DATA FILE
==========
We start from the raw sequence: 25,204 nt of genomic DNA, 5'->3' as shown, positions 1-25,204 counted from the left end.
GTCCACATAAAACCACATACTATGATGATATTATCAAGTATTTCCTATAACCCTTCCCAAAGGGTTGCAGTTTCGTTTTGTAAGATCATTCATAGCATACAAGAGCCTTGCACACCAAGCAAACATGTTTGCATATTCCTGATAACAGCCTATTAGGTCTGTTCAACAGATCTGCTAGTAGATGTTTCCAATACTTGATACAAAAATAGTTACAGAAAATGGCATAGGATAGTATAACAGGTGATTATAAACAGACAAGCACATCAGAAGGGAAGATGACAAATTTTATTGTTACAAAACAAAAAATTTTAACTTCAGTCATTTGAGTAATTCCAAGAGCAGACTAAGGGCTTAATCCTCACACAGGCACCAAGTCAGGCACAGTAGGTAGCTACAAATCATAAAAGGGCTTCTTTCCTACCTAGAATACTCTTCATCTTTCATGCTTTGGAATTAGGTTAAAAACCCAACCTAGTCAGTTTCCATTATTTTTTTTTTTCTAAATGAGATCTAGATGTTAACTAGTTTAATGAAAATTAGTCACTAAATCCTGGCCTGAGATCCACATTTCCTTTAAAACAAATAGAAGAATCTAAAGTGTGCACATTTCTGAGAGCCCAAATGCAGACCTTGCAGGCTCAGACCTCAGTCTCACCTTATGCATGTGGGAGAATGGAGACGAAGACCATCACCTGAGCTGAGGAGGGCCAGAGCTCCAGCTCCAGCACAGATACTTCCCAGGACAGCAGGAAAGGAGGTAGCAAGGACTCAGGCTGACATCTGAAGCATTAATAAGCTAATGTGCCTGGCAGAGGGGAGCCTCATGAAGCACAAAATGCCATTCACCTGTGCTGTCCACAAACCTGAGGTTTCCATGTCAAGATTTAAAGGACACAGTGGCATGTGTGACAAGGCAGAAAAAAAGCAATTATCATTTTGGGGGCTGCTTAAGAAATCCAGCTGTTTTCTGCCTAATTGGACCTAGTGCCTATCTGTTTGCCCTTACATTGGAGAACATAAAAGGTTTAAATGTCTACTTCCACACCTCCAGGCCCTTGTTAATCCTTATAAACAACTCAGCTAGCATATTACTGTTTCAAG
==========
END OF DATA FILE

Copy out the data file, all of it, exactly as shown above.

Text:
We start from the raw sequence: 25,204 nt of genomic DNA, 5'->3' as shown, positions 1-25,204 counted from the left end.
GTCCACATAAAACCACATACTATGATGATATTATCAAGTATTTCCTATAACCCTTCCCAAAGGGTTGCAGTTTCGTTTTGTAAGATCATTCATAGCATACAAGAGCCTTGCACACCAAGCAAACATGTTTGCATATTCCTGATAACAGCCTATTAGGTCTGTTCAACAGATCTGCTAGTAGATGTTTCCAATACTTGATACAAAAATAGTTACAGAAAATGGCATAGGATAGTATAACAGGTGATTATAAACAGACAAGCACATCAGAAGGGAAGATGACAAATTTTATTGTTACAAAACAAAAAATTTTAACTTCAGTCATTTGAGTAATTCCAAGAGCAGACTAAGGGCTTAATCCTCACACAGGCACCAAGTCAGGCACAGTAGGTAGCTACAAATCATAAAAGGGCTTCTTTCCTACCTAGAATACTCTTCATCTTTCATGCTTTGGAATTAGGTTAAAAACCCAACCTAGTCAGTTTCCATTATTTTTTTTTTTCTAAATGAGATCTAGATGTTAACTAGTTTAATGAAAATTAGTCACTAAATCCTGGCCTGAGATCCACATTTCCTTTAAAACAAATAGAAGAATCTAAAGTGTGCACATTTCTGAGAGCCCAAATGCAGACCTTGCAGGCTCAGACCTCAGTCTCACCTTATGCATGTGGGAGAATGGAGACGAAGACCATCACCTGAGCTGAGGAGGGCCAGAGCTCCAGCTCCAGCACAGATACTTCCCAGGACAGCAGGAAAGGAGGTAGCAAGGACTCAGGCTGACATCTGAAGCATTAATAAGCTAATGTGCCTGGCAGAGGGGAGCCTCATGAAGCACAAAATGCCATTCACCTGTGCTGTCCACAAACCTGAGGTTTCCATGTCAAGATTTAAAGGACACAGTGGCATGTGTGACAAGGCAGAAAAAAAGCAATTATCATTTTGGGGGCTGCTTAAGAAATCCAGCTGTTTTCTGCCTAATTGGACCTAGTGCCTATCTGTTTGCCCTTACATTGGAGAACATAAAAGGTTTAAATGTCTACTTCCACACCTCCAGGCCCTTGTTAATCCTTATAAACAACTCAGCTAGCATATTACTGTTTCAAG